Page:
Zambia: Women for Change strengthens political participation
Published on Tue, 2011-06-07 23:45
Women for Change (WfC, focal point of Social Watch in Zambia) has been working for months to increase the participation of citizens, women and men, in the campaign towards the general elections to be held next September.
“The Zambia We Want” initiative launched last year aims at building the capacity of citizens, elected leaders and other duty bearers to engage meaningfully in the democratic process. WfC promotes a meaningful citizen-leaders dialogue based on mutual accountability; it empowers citizens to demand policies that promote good governance; and develops a continuous monitoring of the electoral promises.
“The civil society organisations noted that Zambia's development was driven by a small elite group --the politicians. These people set the country's development agenda without the full participation of the majority of Zambians, contrary to the idea of Zambia being for all Zambians,” wrote Mathews Liyani for last edition of WfC's newsletter.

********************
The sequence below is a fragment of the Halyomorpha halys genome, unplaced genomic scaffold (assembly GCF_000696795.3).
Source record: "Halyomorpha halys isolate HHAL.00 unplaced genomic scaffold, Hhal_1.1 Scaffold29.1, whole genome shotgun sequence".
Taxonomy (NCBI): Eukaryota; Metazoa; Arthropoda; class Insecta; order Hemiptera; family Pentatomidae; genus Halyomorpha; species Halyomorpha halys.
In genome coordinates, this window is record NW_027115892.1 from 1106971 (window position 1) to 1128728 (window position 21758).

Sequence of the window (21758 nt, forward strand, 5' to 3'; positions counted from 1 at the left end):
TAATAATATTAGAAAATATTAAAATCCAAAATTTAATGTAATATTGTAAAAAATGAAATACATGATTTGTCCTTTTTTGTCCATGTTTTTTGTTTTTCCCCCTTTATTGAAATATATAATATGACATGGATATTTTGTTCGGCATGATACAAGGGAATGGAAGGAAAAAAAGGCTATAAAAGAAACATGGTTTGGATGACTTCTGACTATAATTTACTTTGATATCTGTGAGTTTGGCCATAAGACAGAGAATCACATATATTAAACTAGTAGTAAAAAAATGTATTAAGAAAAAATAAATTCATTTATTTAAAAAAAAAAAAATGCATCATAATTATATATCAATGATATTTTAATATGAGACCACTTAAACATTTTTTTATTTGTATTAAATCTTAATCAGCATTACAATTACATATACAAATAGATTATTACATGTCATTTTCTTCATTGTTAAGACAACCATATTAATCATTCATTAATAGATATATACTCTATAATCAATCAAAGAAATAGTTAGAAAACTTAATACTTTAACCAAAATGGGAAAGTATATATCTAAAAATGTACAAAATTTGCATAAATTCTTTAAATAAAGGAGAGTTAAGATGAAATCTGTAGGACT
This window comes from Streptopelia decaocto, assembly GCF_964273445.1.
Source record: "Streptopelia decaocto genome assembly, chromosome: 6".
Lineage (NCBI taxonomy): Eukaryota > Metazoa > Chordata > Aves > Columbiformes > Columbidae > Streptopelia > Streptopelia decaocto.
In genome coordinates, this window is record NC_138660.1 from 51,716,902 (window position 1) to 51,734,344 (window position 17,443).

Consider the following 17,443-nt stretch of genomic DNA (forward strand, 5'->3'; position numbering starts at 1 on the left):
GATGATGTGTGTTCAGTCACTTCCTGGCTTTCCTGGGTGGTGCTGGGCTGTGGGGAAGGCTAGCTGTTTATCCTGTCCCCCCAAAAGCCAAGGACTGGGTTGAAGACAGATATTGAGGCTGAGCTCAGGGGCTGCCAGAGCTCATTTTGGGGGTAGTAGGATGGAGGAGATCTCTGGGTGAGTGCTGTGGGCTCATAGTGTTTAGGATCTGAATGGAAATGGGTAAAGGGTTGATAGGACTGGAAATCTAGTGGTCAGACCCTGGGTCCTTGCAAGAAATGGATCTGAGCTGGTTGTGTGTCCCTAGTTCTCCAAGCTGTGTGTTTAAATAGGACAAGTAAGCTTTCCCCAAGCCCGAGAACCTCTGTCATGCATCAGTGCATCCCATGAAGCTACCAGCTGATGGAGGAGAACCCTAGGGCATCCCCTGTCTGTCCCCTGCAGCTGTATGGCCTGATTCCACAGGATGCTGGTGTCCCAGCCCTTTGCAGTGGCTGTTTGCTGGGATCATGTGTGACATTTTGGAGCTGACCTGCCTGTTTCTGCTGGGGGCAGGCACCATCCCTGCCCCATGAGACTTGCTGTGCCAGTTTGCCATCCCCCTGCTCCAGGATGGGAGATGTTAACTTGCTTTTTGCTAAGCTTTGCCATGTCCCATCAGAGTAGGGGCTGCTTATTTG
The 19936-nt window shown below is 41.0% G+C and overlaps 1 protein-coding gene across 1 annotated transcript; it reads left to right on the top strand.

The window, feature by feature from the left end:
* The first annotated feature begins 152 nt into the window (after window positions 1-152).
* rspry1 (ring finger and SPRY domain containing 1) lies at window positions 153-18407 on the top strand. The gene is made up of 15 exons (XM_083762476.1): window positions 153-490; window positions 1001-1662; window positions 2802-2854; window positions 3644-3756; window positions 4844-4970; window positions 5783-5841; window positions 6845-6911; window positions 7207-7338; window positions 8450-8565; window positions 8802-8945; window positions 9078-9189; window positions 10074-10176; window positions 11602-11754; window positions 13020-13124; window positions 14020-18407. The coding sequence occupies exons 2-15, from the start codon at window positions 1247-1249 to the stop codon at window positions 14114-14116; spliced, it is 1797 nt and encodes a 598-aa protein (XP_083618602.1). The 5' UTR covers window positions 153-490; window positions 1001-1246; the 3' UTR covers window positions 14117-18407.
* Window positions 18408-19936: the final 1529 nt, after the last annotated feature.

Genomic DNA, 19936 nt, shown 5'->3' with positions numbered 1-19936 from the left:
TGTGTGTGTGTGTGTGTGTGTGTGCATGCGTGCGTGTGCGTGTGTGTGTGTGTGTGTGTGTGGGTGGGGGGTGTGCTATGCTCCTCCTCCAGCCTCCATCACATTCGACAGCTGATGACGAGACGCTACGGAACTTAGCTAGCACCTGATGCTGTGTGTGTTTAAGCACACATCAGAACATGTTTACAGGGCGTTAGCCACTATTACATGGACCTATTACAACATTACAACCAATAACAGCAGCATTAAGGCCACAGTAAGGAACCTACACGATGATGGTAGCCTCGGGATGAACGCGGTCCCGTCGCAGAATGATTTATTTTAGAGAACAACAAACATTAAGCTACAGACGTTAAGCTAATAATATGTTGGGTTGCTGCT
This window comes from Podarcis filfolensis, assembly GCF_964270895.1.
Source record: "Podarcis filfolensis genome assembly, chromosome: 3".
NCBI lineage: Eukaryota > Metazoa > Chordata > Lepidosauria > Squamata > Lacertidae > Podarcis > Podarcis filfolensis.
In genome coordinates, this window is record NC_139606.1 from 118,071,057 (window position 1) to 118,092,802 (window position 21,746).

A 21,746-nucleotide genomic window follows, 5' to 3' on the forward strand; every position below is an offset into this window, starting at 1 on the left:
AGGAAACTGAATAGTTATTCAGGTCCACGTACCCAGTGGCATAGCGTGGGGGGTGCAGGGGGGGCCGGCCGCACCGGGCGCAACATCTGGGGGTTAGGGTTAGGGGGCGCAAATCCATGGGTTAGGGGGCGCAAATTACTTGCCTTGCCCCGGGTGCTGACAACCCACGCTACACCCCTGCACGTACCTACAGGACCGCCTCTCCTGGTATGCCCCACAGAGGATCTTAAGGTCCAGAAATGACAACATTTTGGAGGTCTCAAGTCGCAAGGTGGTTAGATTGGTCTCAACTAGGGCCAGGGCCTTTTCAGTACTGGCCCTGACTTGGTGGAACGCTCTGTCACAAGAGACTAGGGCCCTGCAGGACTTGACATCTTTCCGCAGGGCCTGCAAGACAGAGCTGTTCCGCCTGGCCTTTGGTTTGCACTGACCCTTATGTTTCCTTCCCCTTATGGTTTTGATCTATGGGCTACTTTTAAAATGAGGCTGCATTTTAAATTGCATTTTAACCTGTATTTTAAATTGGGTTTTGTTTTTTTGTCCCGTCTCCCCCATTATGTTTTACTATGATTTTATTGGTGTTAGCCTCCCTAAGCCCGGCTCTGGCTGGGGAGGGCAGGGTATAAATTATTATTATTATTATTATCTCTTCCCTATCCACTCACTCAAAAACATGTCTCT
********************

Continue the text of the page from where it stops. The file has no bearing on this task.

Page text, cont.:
WfC's activities are based on the principle of non-partisan collaboration with civic, political and other organisations on matters concerning the development of rural communities. “The return to multi-party politics raised hopes amongst Zambia's citizens for democratic governance that would lead to individual and collective
The Zambia We Want campaign builds an informed and assertive citizenry using radio programmes and a documentary for the general public, where people express their visions for the country. A collectively developed
The campaign also wants Zambian political parties to increase the number of female candidates in this year's municipal, parliamentary and presidential elections.
WfC also entail to enhance rural women's active participation in their communities. The number of women participating in governance and taking up leadership positions at household and community levels is
WfC focus on raising awareness on gender and the promotion of equality between women and men, it defends women’s rights, helps them generate additional income, advocates for poverty eradication policies and addresses the effects of HIV-AIDS. These activities have been well received by the communities, including traditional leaders, who were encouraged to take the lead in efforts aimed at bringing development